I am so honored and excited to speak, preach and teach at Rev. Andy Kort‘s church, First Presbyterian Church Bloomington, Ind. I will give a Book Talk on Saturday, September 10, on Embracing the Other at 6:00 PM. All are welcome and books will be available for purchase.
On Sunday, September 11th I will teach an Adult Education Class in Room 7 at 10:00 AM.
I will preach at 9:00 AM and 11:00 AM. Hope to see some of you there.
We live in a time of great racial strife and global conflict. How do we work toward healing, reconciliation, and justice among all people, regardless of race or gender? In Embracing the Other Grace Ji-Sun Kim argues that it is possible only through God’s Spirit.
Working from a feminist Asian perspective, Kim develops a new constructive global pneumatology that works toward gender and racial-ethnic justice. Drawing on the concept of spirit breath in Asian and indigenous cultures, she reimagines the divine as “Spirit God” who is restoring shalom in the world. This “Spirit God” concept, Kim says, provides a holistic understanding of both God and humans that extends beyond skin color, culture, religion, or power within society. Through the power of Spirit God our brokenness is healed and we can truly love and embrace the Other.
Rev. Andy Kort:
Two ministers married to each other may make some say, “Yikes!” but dynamic clerical duo, Andy and Mihee, reveal the gift of being yoked to each other and God. This book challenges implicitly the common notion that a clergy couple is a crisis in the making. Rather, they show that it is a courageous undertaking that will only thrive by God’s grace. In antiphonal narrative form, we learn about this grace through honest and transparent stories about the highs and lows that make up life, love, and ministry. Some say ‘the devil is in the details.’ These two show that God is at work in the details, too! This is a necessary read for anyone who yearns for the truth about marriage, family, and ministry. (Rev. Luke A. Powery, dean of the chapel, Duke University)
Sharing from the heart, Andy and Mihee honestly and openly reflect in Yoked, on what it means to engage in ministry, raise a family, and live life together. Their deeply personal stories and reflections invite us to contemplate on God and God’s call for our lives. This book is informative, delightful, and instructive as their stories nurture our spirits and nourish our hearts to provide joy, meaning, and hope. (Rev. Grace Ji-Sun Kim, Georgetown University; author, “Colonialism, Han, and the Transformative Spirit”)
It is hard work being a clergy couple. Of course, as Andrew Kort and Mihee Kim-Kort show, it is also hard work being called to be a disciple and being called to be married. The near total dearth of resources on how to be a clergy couple has been aptly filled. We recommend this book whole-heartedly. (Rev. Dr. Jason Byassee, Duke Divinity School and Rev. Jaylynn Byassee)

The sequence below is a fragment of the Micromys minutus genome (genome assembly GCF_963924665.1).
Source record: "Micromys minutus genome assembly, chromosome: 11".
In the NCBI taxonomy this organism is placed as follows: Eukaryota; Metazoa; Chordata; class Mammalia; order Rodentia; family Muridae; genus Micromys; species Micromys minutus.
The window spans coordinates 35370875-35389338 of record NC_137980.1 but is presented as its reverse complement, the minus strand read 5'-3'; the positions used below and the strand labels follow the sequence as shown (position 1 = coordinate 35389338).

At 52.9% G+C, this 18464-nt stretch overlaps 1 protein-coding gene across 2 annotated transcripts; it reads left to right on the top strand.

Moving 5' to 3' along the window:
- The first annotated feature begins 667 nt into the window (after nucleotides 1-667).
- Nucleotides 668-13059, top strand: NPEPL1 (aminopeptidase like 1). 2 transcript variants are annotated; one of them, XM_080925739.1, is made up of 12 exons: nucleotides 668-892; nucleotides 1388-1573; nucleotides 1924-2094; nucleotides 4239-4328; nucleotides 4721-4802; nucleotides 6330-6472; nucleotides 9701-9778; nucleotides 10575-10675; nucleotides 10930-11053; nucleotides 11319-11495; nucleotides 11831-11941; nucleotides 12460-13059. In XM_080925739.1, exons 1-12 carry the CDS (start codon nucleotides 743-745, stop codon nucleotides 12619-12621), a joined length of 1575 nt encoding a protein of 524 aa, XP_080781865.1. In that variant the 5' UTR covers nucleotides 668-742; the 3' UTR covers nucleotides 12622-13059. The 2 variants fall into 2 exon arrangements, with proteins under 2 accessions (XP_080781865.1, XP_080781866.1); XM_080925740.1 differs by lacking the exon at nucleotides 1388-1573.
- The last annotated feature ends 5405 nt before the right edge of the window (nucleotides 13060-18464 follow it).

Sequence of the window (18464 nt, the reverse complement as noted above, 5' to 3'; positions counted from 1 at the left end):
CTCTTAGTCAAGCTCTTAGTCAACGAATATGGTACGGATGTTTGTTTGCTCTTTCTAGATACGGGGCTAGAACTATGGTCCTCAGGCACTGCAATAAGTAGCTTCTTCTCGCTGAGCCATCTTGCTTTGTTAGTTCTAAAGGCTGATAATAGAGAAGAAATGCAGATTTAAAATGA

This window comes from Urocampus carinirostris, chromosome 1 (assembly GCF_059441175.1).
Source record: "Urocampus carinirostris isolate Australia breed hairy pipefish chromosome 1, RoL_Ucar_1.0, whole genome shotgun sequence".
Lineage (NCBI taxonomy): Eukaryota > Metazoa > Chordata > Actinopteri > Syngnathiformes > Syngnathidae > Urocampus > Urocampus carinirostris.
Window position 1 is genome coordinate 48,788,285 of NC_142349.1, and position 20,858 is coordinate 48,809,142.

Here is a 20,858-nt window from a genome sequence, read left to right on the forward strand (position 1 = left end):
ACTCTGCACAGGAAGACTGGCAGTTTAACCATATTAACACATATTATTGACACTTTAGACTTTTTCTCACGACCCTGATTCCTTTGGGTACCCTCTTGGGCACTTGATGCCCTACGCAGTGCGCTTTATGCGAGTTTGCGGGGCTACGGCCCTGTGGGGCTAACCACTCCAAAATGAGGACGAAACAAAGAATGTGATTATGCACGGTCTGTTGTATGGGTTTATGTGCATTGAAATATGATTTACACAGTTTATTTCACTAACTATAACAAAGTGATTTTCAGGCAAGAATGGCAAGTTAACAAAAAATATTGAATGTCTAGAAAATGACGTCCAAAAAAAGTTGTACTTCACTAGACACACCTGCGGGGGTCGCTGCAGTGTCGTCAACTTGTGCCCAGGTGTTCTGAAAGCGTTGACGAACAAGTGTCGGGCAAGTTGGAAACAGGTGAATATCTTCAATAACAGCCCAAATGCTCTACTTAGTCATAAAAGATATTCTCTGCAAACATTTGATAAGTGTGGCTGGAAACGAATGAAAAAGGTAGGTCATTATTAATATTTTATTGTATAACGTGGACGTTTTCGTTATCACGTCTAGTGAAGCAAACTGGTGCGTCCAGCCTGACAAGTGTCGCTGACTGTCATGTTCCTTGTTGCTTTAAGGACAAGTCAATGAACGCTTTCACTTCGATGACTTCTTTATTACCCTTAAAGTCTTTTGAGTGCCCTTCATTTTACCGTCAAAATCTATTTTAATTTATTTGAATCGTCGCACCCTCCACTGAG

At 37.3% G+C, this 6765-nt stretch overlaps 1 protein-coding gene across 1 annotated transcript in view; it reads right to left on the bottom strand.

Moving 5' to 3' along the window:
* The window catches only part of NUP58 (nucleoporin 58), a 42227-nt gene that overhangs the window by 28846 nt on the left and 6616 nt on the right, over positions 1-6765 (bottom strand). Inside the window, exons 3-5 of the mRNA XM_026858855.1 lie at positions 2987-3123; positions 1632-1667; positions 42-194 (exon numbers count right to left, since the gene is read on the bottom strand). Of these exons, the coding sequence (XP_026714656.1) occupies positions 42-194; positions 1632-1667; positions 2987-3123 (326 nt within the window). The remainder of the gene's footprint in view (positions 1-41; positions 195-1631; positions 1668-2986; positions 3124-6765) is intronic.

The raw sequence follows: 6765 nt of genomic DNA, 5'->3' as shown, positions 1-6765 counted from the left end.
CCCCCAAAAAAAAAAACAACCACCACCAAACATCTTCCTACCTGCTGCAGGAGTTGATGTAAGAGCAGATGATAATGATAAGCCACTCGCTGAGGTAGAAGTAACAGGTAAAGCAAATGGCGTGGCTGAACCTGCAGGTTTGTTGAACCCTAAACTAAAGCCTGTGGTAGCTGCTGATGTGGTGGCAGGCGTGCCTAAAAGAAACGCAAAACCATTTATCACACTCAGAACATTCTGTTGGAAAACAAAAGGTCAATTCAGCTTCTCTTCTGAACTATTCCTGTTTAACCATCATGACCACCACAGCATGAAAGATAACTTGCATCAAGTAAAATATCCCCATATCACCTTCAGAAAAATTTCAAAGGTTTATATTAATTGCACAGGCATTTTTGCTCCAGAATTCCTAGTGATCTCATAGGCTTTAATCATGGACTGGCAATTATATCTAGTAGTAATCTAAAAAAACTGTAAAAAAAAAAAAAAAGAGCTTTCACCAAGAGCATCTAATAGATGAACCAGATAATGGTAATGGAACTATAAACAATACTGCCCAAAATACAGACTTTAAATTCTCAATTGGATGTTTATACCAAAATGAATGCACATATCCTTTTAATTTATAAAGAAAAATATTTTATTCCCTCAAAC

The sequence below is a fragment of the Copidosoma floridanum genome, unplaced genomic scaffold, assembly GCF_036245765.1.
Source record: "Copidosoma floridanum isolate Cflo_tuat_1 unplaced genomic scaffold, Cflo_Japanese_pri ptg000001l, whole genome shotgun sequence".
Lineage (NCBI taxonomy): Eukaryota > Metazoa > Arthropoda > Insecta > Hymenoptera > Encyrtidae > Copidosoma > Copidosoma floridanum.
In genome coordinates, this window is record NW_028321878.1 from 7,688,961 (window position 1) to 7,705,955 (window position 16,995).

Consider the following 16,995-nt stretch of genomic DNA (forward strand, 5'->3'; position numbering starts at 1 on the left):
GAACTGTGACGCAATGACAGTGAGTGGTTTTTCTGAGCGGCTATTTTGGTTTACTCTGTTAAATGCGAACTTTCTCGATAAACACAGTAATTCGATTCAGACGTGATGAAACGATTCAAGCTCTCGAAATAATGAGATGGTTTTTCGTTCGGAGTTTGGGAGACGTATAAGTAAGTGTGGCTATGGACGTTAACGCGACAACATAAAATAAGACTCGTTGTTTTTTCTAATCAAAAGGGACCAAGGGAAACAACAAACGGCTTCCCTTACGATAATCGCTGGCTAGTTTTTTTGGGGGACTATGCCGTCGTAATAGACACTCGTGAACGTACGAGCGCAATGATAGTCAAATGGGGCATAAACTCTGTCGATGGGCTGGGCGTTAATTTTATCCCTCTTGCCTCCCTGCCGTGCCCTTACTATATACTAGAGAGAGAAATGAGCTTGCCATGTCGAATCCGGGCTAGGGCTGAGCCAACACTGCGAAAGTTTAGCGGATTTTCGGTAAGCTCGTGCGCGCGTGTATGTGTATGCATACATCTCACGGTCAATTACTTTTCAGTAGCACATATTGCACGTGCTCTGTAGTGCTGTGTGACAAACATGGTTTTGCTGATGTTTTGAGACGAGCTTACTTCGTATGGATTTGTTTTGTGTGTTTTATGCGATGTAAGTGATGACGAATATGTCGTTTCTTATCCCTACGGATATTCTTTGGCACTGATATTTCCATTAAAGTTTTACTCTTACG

Frederick Buchner said, “Listen to your life,” and Andrew Kort and Mihee Kim-Kort have done just that. The fruit of their listening is a wise book on the joys and challenges of being a clergy couple. As a member of a clergy couple myself, I learned from their stories, and I look forward to recommending Yoked to others starting out on this wonderful shared journey. (L. Roger Owens, Pittsburgh Theological Seminary)
More than a survival guide, Yoked is a joyful, honest look at the highs and lows of life together as a ministry couple. It is a helpful manual for Christians seeking to deepen the bonds of their marriage while committing their lives to the inviting and demanding work of ministry.
Yoked immediately becomes the best resource we have for couples seeking to practice faithful ministry together. It is mandatory reading for anyone serious about being a disciple in both ministry and marriage. (Adam Hollowell, Duke University Chapel)
Rev. Mihee Kim-Kort:
I have also endorsed and wrote a Foreword to Rev. Kim-Kort’s book, Making Paper Cranes. Please get a copy for yourself and for your libraries.
Kim-Kort’s book adds richness to the existing canon of Asian American writing. Many can personally identify with experiences of sexism, racism, prejudice and subordination she confronts here. She provides valuable insight into the particular experience of women even as they become the stories of all humanity.
-Grace Ji-Sun Kim, Associate Professor
This is a splendid contribution to the heterogeneous and polyphonic orchestra of American liberation theologies. From an inclusive perspective that uses various ethnic, national, and feminist contextual theologies, Mihee Kim-Kort designs the horizons of an emerging Asian American feminist theology.
-Luis Rivera-Pagan, Professor Emeritus of Ecumenics
Weaving personal narrative, social history, and theological discipline, Kim-Kort creates a rich tapestry that tells an important story. She brings color, texture, and spirit to an endeavor that is rigorous in its exploration and lively in its telling.
-Erica Liu, Pastor of Pres House